This home is in the trendy Berlin neighborhood of Friedrichshain. Designed by Architect Paola Bagna, the client had a clear idea of how he wanted to use the apartment, and his passion for cooking, art, and music needed to be catered for in a design that, despite the size limitations, allowed for him to pursue these.
Influenced by her love of Japanese design and the furniture of American artist Donald Judd, Bagna had a blank canvas to create from, the floor plan was adjusted to where the original kitchen became a bedroom, and the living room became the kitchen. Everything else remained in its place.
A simple bench greets guests at the entrance, a place to sit, remove their shoes, and store them within the bench. A clothes rack on the wall provides further storage for bulky winter coats. A large mirror provides further utility to this space, allowing for a final ‘outfit check’ before exiting into the stylish neighborhood.
Natural light is invited into the home through two windows and casts light into the living areas highlighting the bespoke sofa, chair, corner shelf, and coffee tables made from MDF and finished in sand grey, red beret, and black. The sofa can be converted into a daybed and can double as a guest bed when required.
The kitchen is ‘L’ shaped and combines an integrated dining table that seats up to four people. Finished in all black, the kitchen provides a bold contrast to the living area. It provides plenty of storage and features an induction hob, oven, range hood, and a washing machine to the side.
The countertop, backsplash, cabinets, and power sockets are also finished in all black. Light is generated for the dark area via a pendant lamp which illuminates the space during dining.
The Japanese Shoji-inspired main sleeping area is behind a curtain which allows light to penetrate to cast interesting silhouettes while maintaining privacy. A 70cm high raised platform has been built from MDF and sits below the window. Steps can be pulled out to allow easier access to the bed, storage is available under the bed and inside compartments. Further ambient lighting is provided by two delicate lamps.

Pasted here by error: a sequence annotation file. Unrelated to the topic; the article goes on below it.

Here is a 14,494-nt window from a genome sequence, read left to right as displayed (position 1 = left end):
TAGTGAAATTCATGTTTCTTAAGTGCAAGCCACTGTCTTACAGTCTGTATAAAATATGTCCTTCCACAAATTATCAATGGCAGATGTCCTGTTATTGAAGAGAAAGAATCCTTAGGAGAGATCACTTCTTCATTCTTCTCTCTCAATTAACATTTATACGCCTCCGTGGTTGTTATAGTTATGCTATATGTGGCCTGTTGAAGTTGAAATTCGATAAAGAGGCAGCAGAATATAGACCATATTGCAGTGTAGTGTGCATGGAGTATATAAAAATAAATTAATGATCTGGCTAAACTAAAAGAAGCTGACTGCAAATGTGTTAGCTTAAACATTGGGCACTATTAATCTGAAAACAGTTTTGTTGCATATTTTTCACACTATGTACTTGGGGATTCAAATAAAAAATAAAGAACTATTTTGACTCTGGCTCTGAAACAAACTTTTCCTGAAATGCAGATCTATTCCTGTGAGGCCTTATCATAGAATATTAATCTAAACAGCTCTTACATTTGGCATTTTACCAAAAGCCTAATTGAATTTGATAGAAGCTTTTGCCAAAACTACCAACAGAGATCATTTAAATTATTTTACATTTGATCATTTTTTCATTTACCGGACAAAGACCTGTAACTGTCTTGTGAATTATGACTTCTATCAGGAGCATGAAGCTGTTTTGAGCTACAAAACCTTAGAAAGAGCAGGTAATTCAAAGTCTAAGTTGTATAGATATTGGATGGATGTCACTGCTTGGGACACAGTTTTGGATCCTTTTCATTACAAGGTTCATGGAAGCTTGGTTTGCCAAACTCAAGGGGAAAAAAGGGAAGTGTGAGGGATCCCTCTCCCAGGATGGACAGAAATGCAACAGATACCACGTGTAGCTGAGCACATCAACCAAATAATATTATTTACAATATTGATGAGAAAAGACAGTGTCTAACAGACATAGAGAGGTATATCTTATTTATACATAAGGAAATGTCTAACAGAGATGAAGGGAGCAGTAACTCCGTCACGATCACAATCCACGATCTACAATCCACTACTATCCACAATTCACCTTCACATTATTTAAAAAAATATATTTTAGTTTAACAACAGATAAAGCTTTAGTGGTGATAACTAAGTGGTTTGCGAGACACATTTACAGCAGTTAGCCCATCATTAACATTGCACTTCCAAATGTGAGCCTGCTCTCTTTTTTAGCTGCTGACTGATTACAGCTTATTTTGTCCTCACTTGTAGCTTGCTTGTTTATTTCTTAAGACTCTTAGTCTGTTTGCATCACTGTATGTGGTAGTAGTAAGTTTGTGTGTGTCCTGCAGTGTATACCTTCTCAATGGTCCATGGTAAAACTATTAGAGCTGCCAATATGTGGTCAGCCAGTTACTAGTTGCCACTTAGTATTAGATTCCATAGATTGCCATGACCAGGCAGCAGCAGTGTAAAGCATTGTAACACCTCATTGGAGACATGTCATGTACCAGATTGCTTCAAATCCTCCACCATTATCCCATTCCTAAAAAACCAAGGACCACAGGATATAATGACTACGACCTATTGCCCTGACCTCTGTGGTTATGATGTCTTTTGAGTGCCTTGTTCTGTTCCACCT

The bathroom is situated by the entrance to the apartment and is tiled with a textured, concrete look. White, beveled tiles give a tectonic character to the walls and help amplify light in different directions.
The generous floating vanity has plenty of storage with an open area for bath towels and houses a rectangular sink with a large mirror on the wall. A skylight allows the bathroom to have natural light, despite being in the middle of the apartment.
Bagna’s clever use of space in this home means that all the needs of the owner have been met. As she says, ‘to achieve good results, it is very important to survey the existing space, as each centimeter counts in this type of project.
With climate change being one of the biggest challenges, the design and construction industry has a responsibility to think of new ways to renovate existing spaces using sustainable materials.
They also need to think about Building circular, naturalizing, re-thinking the ways we live, and providing ideas and solutions to the current and future society.’
Images by Liz Eve